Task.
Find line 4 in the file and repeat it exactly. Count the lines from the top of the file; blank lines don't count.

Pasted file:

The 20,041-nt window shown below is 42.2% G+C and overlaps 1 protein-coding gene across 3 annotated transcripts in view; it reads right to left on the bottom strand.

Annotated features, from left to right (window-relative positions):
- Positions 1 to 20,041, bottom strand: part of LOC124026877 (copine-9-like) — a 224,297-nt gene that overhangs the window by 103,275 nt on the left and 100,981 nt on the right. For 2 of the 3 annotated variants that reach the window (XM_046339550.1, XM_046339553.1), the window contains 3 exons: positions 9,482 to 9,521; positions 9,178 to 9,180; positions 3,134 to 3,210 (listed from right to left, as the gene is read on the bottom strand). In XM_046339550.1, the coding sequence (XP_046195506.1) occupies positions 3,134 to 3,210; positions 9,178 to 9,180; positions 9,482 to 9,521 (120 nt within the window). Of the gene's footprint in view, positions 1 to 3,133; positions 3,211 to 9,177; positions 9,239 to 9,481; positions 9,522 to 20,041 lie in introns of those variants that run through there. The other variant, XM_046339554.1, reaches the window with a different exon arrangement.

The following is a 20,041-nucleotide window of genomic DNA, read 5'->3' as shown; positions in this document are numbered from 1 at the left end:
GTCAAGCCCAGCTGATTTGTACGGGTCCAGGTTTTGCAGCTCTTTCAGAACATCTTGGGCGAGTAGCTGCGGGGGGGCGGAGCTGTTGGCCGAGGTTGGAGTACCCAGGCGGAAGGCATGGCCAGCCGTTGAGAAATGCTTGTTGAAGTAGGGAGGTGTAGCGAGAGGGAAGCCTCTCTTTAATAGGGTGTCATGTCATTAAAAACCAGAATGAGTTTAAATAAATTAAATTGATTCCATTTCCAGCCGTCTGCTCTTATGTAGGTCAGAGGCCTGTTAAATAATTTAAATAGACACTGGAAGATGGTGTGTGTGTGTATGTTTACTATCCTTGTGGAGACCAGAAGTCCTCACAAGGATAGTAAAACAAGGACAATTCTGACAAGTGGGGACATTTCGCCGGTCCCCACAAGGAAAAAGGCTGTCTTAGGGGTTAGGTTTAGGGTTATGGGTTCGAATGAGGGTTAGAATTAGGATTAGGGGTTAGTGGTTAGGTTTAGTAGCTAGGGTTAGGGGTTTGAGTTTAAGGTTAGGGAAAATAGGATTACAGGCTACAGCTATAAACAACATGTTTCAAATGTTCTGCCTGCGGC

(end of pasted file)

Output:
The following is a 20,041-nucleotide window of genomic DNA, read 5'->3' as shown; positions in this document are numbered from 1 at the left end: